We sing lots of made-up songs, my daughter Iris and I. Since she was an infant, I’ve made up silly little tunes, as I’m sure most mothers do, to teach her the steps of getting dressed or to remind her how much her papa and I love her or to just keep my worrying in check.
EWOP is one of our favorites. The concept isn’t mine, but the tune is. “Everything works out perfectly,” we sing. “Everything works out per-er-fectly.” Over and over. It’s soothing and catchy and reminds me that I don’t need to control the world because however it goes, it’s going to be fine. Continue reading “Everything Works Out Perfectly”
The Angle Welcomes a New $10 Million Dollar Man
The road to the Northwest Angle is a multi-faceted character in an epic, cross-genre novel that spans decades. The story has had many narrators over the years, from the original logging and dragline crews, to the hearty stick-pickers and early adventurers, to the Lake of the Woods county folks who’ve matured and maintained it, to the oft-traveling parents, school bus driver and local package carriers who, today, use the road nearly 260 days a year.
To know The Angle is to be intimately acquainted with its road. The only over-land passage in and out, it belongs to both Canada and the US. It sports a tarred toupee for a majority of its winding miles, but the final 18 are gravel, and that is where its bi-polar personality is cemented and made infamous. Continue reading “Grooming The Road Less Traveled”
A journey through the grief of miscarriage
I had the makings of a child in my womb for eight weeks and five days.
On the Friday before Thanksgiving, the pain and bleeding started, and I knew. I didn’t want to know, but there it was. It was the beginning of the end of a pregnancy I had longed for and rejoiced in. It was over before we even got to speak of it, and there was absolutely nothing I could do. Continue reading “I Will Be”
It wasn’t the first time he’d come to visit me in Seattle, but it was the most significant. Raw and wounded from his recent separation and impending divorce, my older brother and his young daughter made the three hour drive up from Portland late in the day on Thanksgiving and stayed only one night. It would have been the first holiday they’d spend alone, and I had insisted he come join my circle.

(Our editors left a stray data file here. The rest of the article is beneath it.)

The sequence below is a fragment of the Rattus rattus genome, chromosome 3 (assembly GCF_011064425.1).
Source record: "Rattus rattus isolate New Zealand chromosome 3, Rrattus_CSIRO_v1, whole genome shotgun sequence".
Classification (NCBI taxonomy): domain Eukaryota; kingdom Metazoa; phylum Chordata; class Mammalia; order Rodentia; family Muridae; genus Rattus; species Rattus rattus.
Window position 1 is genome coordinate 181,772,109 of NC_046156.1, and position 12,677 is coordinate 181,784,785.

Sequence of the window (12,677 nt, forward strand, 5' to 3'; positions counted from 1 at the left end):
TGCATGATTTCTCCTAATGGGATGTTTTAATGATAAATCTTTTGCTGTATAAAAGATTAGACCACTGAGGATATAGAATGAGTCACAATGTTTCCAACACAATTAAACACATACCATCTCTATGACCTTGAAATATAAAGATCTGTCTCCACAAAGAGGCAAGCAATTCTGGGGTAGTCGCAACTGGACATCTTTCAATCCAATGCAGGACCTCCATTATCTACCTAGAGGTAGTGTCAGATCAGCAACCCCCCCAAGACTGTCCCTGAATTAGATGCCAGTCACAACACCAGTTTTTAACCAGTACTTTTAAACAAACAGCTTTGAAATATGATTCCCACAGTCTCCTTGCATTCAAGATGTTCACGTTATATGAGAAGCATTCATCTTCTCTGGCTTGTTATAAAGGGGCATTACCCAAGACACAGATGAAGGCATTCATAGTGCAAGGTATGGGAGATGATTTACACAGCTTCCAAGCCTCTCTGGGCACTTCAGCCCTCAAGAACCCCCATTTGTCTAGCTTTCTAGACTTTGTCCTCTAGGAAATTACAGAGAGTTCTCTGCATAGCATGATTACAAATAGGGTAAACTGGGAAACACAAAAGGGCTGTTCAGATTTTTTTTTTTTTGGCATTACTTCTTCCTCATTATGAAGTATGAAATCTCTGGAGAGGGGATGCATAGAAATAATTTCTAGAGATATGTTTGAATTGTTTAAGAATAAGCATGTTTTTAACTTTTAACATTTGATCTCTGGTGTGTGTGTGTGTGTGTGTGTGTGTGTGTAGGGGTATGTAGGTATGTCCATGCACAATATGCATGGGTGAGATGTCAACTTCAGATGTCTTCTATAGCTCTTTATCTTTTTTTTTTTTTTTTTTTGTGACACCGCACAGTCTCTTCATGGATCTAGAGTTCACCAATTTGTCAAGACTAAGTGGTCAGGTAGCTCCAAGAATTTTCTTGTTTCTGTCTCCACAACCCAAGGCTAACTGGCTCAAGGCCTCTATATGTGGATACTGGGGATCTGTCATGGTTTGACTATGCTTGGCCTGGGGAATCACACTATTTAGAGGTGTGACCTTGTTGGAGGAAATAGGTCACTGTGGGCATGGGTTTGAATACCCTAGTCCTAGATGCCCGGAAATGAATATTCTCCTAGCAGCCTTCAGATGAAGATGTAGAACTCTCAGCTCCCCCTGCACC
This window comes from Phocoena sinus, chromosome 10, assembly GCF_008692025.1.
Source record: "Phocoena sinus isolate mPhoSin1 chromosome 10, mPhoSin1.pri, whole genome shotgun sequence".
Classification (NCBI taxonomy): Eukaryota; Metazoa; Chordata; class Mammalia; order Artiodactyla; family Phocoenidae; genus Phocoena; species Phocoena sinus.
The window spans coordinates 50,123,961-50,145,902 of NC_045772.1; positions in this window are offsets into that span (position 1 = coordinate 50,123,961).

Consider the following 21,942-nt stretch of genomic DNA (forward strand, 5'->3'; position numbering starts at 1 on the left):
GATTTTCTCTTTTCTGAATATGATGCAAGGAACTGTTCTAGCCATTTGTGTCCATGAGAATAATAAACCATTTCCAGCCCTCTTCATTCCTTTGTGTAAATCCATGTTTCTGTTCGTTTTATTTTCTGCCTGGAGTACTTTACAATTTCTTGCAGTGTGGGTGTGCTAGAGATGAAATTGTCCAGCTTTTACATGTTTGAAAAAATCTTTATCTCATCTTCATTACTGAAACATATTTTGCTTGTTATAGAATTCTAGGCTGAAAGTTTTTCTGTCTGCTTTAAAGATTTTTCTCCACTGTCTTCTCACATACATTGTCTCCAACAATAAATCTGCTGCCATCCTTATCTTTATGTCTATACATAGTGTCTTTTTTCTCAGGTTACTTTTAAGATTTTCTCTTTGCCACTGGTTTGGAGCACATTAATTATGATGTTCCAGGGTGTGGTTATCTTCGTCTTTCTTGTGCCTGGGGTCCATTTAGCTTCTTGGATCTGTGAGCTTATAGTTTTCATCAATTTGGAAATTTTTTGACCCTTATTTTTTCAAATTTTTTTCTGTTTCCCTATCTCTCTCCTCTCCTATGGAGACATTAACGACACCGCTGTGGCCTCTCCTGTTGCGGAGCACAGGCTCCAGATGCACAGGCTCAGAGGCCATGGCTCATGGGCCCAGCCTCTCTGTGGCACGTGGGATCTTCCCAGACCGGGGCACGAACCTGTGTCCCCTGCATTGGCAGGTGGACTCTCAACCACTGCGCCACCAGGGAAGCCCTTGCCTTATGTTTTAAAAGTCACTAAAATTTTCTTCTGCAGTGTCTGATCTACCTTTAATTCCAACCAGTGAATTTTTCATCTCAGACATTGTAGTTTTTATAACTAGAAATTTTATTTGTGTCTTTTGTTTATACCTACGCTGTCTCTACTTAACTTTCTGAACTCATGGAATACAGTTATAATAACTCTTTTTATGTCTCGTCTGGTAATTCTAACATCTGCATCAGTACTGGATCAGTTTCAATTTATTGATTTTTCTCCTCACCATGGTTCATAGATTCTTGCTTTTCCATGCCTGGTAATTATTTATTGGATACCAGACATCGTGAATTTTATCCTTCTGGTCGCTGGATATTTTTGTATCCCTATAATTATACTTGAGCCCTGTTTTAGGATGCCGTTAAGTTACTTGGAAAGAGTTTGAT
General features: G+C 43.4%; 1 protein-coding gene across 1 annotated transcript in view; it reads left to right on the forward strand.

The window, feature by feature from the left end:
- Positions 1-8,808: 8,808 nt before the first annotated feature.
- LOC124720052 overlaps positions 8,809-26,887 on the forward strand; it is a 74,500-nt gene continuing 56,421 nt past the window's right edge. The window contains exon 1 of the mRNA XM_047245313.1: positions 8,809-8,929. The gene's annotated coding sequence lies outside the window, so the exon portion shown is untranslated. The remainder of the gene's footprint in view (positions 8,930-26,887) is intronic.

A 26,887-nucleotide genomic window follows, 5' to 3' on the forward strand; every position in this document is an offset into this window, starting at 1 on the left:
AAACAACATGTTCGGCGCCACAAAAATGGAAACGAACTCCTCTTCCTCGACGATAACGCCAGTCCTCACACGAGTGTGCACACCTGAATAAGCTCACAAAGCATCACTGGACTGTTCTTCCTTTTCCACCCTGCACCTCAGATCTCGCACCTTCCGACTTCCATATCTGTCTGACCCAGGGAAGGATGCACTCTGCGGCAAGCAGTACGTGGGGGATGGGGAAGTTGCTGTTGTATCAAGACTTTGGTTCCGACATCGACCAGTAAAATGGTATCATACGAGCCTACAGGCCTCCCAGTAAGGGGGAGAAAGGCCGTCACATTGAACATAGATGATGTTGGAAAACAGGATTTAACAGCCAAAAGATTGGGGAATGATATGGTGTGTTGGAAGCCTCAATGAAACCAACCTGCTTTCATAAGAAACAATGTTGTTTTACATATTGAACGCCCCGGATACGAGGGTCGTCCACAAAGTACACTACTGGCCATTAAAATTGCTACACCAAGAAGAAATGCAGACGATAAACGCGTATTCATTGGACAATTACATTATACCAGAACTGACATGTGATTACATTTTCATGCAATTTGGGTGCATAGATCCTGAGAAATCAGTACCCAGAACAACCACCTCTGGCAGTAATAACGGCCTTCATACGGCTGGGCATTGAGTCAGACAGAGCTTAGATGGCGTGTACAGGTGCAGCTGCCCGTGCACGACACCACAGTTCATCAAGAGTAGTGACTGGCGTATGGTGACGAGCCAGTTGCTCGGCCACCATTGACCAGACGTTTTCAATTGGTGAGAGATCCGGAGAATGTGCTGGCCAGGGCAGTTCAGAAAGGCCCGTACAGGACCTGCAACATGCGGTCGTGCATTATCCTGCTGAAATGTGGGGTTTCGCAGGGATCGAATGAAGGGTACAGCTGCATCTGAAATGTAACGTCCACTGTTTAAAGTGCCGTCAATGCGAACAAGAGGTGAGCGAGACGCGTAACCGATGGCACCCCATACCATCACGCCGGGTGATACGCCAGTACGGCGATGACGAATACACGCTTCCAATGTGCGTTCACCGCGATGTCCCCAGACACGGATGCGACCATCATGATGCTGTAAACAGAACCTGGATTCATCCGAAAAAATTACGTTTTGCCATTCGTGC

Continue reading “Precious”
Donut Day. Live music. Lefse making. Shopping. Dancing. Fitness and nutrition classes. Cultural day trips. Extended holiday tours.
This is just a sampling of the many different activities going on each month at Roseau’s Four Seasons Senior Center. Into its 40th year now and after many moves throughout the decades, Four Seasons has been comfortably at home in their current building on Center Street since 1997. During that time, the shingles have worn through, but on the plus side, membership has grown from 120 to 228 (annual + lifetime), and the variety of adventures and educational opportunities available has increased exponentially.
Turns out, having things to do and people to be around is a pretty big deal, especially for Seniors. Continue reading “Roseau’s Four Seasons Senior Center”
Six years ago, my first fall back in the Northwoods after a 23-year hiatus, I was out for a walk on the quiet gravel roads of our off-season when a slow-driving truck of orange-clad elders slowed beside me. They were all smiles and we spoke of nothing significant, but before driving away they cautioned me to wear hunter’s orange next time I was out and about on foot. “Even on the road?” I asked in disbelief. “Even on the road,” they said.
Continue reading “Lessons in Orange”
Rural America faces plenty of economic challenges, from the sharp decline in the number of family farms and, in turn, the small-town economies that supported them, to the disproportionate reliance on manufacturing jobs, to a severe shortage in child-care providers.
Of course, these are broad-stroke issues within a greater problem facing the country at large, but despite the gloomy outlook touted by commissioned studies, universities, and rural betterment institutes across our 50 states, there are still small community success stories happening everywhere you look.
Wannaska is one such story. Continue reading “Wannaska survives the trends of rural decline”